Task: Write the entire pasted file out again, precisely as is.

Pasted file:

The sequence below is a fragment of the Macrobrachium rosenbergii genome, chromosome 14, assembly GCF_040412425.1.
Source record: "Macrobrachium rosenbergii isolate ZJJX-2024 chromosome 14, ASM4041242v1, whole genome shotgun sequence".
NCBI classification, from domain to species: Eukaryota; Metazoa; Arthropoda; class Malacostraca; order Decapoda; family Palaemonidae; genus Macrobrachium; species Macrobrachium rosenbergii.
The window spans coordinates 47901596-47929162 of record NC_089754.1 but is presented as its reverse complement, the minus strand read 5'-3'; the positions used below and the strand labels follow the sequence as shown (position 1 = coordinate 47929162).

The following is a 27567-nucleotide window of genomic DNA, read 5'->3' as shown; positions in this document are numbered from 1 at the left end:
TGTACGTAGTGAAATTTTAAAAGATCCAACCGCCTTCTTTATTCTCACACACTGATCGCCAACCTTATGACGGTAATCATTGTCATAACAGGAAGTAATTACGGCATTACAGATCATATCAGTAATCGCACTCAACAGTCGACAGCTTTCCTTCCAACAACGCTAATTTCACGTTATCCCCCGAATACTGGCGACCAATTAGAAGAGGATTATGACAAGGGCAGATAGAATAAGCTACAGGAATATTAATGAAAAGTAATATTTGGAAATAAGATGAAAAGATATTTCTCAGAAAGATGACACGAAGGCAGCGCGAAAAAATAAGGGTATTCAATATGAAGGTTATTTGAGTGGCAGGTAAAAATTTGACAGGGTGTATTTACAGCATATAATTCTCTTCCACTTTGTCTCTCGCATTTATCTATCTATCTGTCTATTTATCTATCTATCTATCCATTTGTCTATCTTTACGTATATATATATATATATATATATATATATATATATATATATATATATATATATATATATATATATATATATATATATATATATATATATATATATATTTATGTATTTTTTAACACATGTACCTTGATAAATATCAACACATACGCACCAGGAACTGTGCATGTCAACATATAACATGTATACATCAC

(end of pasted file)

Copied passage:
The sequence below is a fragment of the Macrobrachium rosenbergii genome, chromosome 14, assembly GCF_040412425.1.
Source record: "Macrobrachium rosenbergii isolate ZJJX-2024 chromosome 14, ASM4041242v1, whole genome shotgun sequence".
NCBI classification, from domain to species: Eukaryota; Metazoa; Arthropoda; class Malacostraca; order Decapoda; family Palaemonidae; genus Macrobrachium; species Macrobrachium rosenbergii.
The window spans coordinates 47901596-47929162 of record NC_089754.1 but is presented as its reverse complement, the minus strand read 5'-3'; the positions used below and the strand labels follow the sequence as shown (position 1 = coordinate 47929162).

The following is a 27567-nucleotide window of genomic DNA, read 5'->3' as shown; positions in this document are numbered from 1 at the left end:
TGTACGTAGTGAAATTTTAAAAGATCCAACCGCCTTCTTTATTCTCACACACTGATCGCCAACCTTATGACGGTAATCATTGTCATAACAGGAAGTAATTACGGCATTACAGATCATATCAGTAATCGCACTCAACAGTCGACAGCTTTCCTTCCAACAACGCTAATTTCACGTTATCCCCCGAATACTGGCGACCAATTAGAAGAGGATTATGACAAGGGCAGATAGAATAAGCTACAGGAATATTAATGAAAAGTAATATTTGGAAATAAGATGAAAAGATATTTCTCAGAAAGATGACACGAAGGCAGCGCGAAAAAATAAGGGTATTCAATATGAAGGTTATTTGAGTGGCAGGTAAAAATTTGACAGGGTGTATTTACAGCATATAATTCTCTTCCACTTTGTCTCTCGCATTTATCTATCTATCTGTCTATTTATCTATCTATCTATCCATTTGTCTATCTTTACGTATATATATATATATATATATATATATATATATATATATATATATATATATATATATATATATATATATATATATATATATATATATATATATATATTTATGTATTTTTTAACACATGTACCTTGATAAATATCAACACATACGCACCAGGAACTGTGCATGTCAACATATAACATGTATACATCAC